The revised "Law Concerning Stabilization of Employment of Older Persons" came into effect in December 2004, in which employers became obliged to extend their mandatory retirement age to 65 to harmonize with the government policy to delay the start of public pension benefits from 60 to 65 yeas of age. Objections were expressed from businesses during the discussion of the bill, claiming such matters as mandatory retirement age in an employment agreement need not be stipulated in a law, but there is a legitimate background for companies to express concerns.

According to E. P. Lazear's theory, the relationship between wages and productivity is such that when workers are young, wages are suppressed below their productivity whereas when they become older, wages supersede their productivity in relative terms. In such a "deferred payment" pay structure environment, employees would work hard--even when they are not closely monitored--to avoid being dismissed for delinquency. On the other hand, aged employees would become a comparatively expensive "burden" for a company. In order to maintain such a "deferred payment" pay structure, the company needs to guarantee employment up to a certain age, while employees are required to resign at that juncture. A system so institutionalized is the essence of the retirement age system.

An analysis based upon a survey by the Labor Ministry supports this notion by showing that the retirement age system has the effect of discharging employees who are over the set age, while securing jobs for employees until reaching that age. If the retirement age system were to be abolished in the aim to expand employment of people over 60, or based on the principle of prohibition of age discrimination, massive layoffs of employees in their 50s could occur. In other words, to abolish the retirement age system, other criteria in lieu of age needs to be implemented, otherwise there would be a risk of exacerbating employment uncertainty.

To promote extended employment for aged people, the gap between wages and productivity needs to be diminished. There are two ways to do this. One is to flatten the wage curve to match employees' performance, and the other is to enhance productivity of aged workers. Indeed, analyses show that more aged people work for extended periods at companies where the wage curve is relatively flat, and which provide education and training for the aged to enhance productivity, while also implementing flexible work programs.

Skilled engineers are highly regarded irrespective of age

What then are the capabilities highly appreciated by employers even when workers become old? Among the workplaces where mandatory retirement age is set at over 61 for certain lines of work, analysis show that while 40% have higher retirement age set for managers and 15% have higher retirement age set for clerical workers, 60% accommodate specialized and technical employees such as engineers and researchers at higher ages. Indeed, specialized and technical employees are often offered extended employment. Even for those who quit a company, many are reemployed at another workplace at comparable wage levels. This demonstrates that specialized and technical employees maintain their productivity compatible with their high wages.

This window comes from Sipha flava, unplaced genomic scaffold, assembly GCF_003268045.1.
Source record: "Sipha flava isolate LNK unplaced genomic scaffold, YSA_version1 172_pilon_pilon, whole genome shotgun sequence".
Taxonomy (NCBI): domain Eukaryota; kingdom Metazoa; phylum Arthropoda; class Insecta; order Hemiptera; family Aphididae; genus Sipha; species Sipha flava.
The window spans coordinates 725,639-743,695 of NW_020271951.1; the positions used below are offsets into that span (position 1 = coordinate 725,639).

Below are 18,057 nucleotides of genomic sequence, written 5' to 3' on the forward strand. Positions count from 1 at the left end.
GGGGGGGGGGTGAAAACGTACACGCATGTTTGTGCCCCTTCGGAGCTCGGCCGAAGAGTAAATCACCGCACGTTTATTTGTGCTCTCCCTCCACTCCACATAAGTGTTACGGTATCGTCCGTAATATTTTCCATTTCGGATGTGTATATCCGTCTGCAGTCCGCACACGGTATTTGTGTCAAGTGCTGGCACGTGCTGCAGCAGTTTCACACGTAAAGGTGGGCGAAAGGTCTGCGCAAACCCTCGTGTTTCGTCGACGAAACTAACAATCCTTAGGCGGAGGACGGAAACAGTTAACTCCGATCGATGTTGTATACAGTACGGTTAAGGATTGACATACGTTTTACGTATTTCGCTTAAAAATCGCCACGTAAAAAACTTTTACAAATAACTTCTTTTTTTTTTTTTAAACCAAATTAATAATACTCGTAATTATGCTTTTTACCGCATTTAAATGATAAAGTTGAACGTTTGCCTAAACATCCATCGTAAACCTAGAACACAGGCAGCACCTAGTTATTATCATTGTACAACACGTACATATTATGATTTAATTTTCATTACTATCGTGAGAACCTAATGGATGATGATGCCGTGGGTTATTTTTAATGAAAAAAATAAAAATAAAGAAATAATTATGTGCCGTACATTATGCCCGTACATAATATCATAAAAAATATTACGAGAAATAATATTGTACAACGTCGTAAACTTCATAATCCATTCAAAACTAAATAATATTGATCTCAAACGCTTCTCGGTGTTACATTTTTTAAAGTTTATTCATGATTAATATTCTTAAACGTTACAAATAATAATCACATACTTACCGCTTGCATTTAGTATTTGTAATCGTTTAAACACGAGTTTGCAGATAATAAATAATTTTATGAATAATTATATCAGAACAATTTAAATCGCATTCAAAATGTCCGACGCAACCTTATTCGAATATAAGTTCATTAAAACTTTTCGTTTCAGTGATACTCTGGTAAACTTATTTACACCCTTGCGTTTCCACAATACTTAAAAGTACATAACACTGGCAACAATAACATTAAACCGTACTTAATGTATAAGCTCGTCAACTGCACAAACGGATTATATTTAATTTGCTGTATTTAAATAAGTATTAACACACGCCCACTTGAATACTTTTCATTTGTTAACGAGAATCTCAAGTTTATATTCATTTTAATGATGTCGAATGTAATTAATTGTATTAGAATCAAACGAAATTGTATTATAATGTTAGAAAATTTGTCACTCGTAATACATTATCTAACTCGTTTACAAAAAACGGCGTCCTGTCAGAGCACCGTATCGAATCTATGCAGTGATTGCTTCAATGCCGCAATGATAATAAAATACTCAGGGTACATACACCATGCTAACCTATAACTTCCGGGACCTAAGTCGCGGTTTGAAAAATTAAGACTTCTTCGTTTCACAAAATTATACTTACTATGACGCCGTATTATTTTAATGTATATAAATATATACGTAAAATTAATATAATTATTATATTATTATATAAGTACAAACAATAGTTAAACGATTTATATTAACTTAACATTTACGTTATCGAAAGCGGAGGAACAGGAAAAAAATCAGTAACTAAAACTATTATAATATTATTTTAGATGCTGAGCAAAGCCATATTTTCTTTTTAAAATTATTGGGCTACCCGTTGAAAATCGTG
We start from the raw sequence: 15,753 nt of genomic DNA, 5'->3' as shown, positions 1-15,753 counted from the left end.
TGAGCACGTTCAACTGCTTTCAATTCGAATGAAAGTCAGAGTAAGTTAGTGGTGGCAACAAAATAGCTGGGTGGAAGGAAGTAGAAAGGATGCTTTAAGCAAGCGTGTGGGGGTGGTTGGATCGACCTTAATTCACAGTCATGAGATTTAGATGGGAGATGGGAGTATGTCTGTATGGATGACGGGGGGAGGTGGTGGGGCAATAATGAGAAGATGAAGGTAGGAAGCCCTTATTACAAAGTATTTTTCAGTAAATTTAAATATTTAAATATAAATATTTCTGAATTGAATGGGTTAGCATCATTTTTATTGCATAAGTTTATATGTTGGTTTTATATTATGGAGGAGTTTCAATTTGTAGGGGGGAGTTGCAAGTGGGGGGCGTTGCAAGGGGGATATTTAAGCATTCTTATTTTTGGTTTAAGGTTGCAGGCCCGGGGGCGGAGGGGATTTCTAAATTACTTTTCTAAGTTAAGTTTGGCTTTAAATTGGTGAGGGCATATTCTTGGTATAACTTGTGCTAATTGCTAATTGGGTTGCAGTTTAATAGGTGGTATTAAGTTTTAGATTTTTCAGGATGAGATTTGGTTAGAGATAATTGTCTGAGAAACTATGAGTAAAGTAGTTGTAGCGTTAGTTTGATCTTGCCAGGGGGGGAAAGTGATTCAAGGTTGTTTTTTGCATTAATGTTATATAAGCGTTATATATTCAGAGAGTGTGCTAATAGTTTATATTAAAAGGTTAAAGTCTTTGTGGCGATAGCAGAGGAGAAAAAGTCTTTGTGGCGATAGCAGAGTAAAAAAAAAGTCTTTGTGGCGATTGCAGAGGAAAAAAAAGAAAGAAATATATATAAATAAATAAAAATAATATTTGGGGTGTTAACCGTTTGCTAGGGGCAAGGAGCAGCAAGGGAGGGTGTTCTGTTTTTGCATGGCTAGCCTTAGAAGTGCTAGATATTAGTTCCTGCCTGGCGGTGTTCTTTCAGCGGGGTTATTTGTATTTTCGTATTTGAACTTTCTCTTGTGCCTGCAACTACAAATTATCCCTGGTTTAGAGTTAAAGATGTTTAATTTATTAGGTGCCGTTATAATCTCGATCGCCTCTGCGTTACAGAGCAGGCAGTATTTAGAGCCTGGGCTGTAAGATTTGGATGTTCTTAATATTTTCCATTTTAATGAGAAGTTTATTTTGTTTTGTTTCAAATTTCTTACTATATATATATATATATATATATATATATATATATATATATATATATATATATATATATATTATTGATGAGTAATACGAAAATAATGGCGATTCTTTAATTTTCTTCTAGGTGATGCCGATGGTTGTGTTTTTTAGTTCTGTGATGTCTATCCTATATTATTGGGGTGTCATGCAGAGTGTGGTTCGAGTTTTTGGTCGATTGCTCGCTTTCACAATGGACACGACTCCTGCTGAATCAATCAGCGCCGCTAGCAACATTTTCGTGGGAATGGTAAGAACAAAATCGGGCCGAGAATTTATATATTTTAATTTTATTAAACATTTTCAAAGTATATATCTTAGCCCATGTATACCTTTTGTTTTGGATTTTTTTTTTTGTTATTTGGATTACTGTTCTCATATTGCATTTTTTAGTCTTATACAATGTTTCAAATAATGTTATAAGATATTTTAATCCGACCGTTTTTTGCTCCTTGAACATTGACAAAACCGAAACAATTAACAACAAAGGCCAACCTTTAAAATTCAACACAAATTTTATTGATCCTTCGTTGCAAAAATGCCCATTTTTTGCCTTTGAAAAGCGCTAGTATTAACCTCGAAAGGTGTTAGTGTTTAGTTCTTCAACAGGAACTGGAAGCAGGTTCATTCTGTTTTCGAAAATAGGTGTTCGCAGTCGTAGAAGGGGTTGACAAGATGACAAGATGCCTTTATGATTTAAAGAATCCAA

It must be noted however, that not every specialized and technical employee can achieve high productivity. In an environment of intensive technical innovation where skill and knowledge quickly becoming obsolete, workers must constantly update on their education and training. Whether the company can facilitate such needs, and whether employees have the eagerness to actively acquire the new knowledge and skills, are the keys to enhancing employment of aged people.

It is also effective for office workers to obtain technical skills to protect jobs. Baby-boomers began working amidst a high growth period and spent their younger period experiencing growth and expansion of companies. Accordingly, while they may have experienced various lines of work within a company, they have not had much opportunity to realize their own specialized skills or to actively seek their own careers. But by looking back and analyzing their own experiences, valuable assets acquired through long experience should become evident.

Recently, some corporations are increasing income by adopting worksharing schemes to allow employees to choose various forms of work, or implementing effective employment management measures to bring out the abilities of individual workers ahead of retirement. Analyses of these examples are useful in assessing the possibilities of increasing the capacity of the work force for aged people, as well as for seeking ways to enhance workforce quality and efficiency.

In a society where population is declining, what should be sought is a working environment where everyone can exercise motivation and capability without regard to age or sex. The handling of the 2007 problem will be critical for coping with the aging society, which Japan is to experience for years to come.

(The original Japanese article appeared in the March 28, 2005 issue of Nihon Keizai Shimbun.)